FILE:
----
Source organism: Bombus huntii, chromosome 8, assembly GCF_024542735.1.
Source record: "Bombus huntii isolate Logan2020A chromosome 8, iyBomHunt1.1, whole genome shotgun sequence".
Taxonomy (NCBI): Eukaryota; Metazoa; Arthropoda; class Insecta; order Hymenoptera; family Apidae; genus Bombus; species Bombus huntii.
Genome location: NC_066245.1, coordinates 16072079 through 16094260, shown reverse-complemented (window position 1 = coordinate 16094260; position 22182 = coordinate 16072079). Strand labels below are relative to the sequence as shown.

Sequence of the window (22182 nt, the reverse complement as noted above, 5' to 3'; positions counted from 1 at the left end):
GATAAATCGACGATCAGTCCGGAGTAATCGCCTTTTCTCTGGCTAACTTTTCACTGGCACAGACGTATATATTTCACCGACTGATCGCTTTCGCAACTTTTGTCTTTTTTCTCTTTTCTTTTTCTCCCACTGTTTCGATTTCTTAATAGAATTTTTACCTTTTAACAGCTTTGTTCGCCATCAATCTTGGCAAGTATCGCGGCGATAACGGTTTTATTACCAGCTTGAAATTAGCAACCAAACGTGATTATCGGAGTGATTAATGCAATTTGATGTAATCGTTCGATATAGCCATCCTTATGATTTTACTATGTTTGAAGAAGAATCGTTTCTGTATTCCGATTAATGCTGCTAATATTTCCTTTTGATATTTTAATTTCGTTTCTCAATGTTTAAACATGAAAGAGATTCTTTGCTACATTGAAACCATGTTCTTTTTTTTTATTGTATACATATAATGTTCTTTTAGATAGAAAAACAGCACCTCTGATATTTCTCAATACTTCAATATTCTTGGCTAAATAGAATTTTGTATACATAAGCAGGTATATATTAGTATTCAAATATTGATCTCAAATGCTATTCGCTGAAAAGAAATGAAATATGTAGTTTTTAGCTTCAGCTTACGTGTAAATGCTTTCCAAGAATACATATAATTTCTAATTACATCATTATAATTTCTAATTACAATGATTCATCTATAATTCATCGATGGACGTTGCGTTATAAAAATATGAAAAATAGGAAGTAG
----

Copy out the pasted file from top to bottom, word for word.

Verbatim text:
Source organism: Bombus huntii, chromosome 8, assembly GCF_024542735.1.
Source record: "Bombus huntii isolate Logan2020A chromosome 8, iyBomHunt1.1, whole genome shotgun sequence".
Taxonomy (NCBI): Eukaryota; Metazoa; Arthropoda; class Insecta; order Hymenoptera; family Apidae; genus Bombus; species Bombus huntii.
Genome location: NC_066245.1, coordinates 16072079 through 16094260, shown reverse-complemented (window position 1 = coordinate 16094260; position 22182 = coordinate 16072079). Strand labels below are relative to the sequence as shown.

Sequence of the window (22182 nt, the reverse complement as noted above, 5' to 3'; positions counted from 1 at the left end):
GATAAATCGACGATCAGTCCGGAGTAATCGCCTTTTCTCTGGCTAACTTTTCACTGGCACAGACGTATATATTTCACCGACTGATCGCTTTCGCAACTTTTGTCTTTTTTCTCTTTTCTTTTTCTCCCACTGTTTCGATTTCTTAATAGAATTTTTACCTTTTAACAGCTTTGTTCGCCATCAATCTTGGCAAGTATCGCGGCGATAACGGTTTTATTACCAGCTTGAAATTAGCAACCAAACGTGATTATCGGAGTGATTAATGCAATTTGATGTAATCGTTCGATATAGCCATCCTTATGATTTTACTATGTTTGAAGAAGAATCGTTTCTGTATTCCGATTAATGCTGCTAATATTTCCTTTTGATATTTTAATTTCGTTTCTCAATGTTTAAACATGAAAGAGATTCTTTGCTACATTGAAACCATGTTCTTTTTTTTTATTGTATACATATAATGTTCTTTTAGATAGAAAAACAGCACCTCTGATATTTCTCAATACTTCAATATTCTTGGCTAAATAGAATTTTGTATACATAAGCAGGTATATATTAGTATTCAAATATTGATCTCAAATGCTATTCGCTGAAAAGAAATGAAATATGTAGTTTTTAGCTTCAGCTTACGTGTAAATGCTTTCCAAGAATACATATAATTTCTAATTACATCATTATAATTTCTAATTACAATGATTCATCTATAATTCATCGATGGACGTTGCGTTATAAAAATATGAAAAATAGGAAGTAG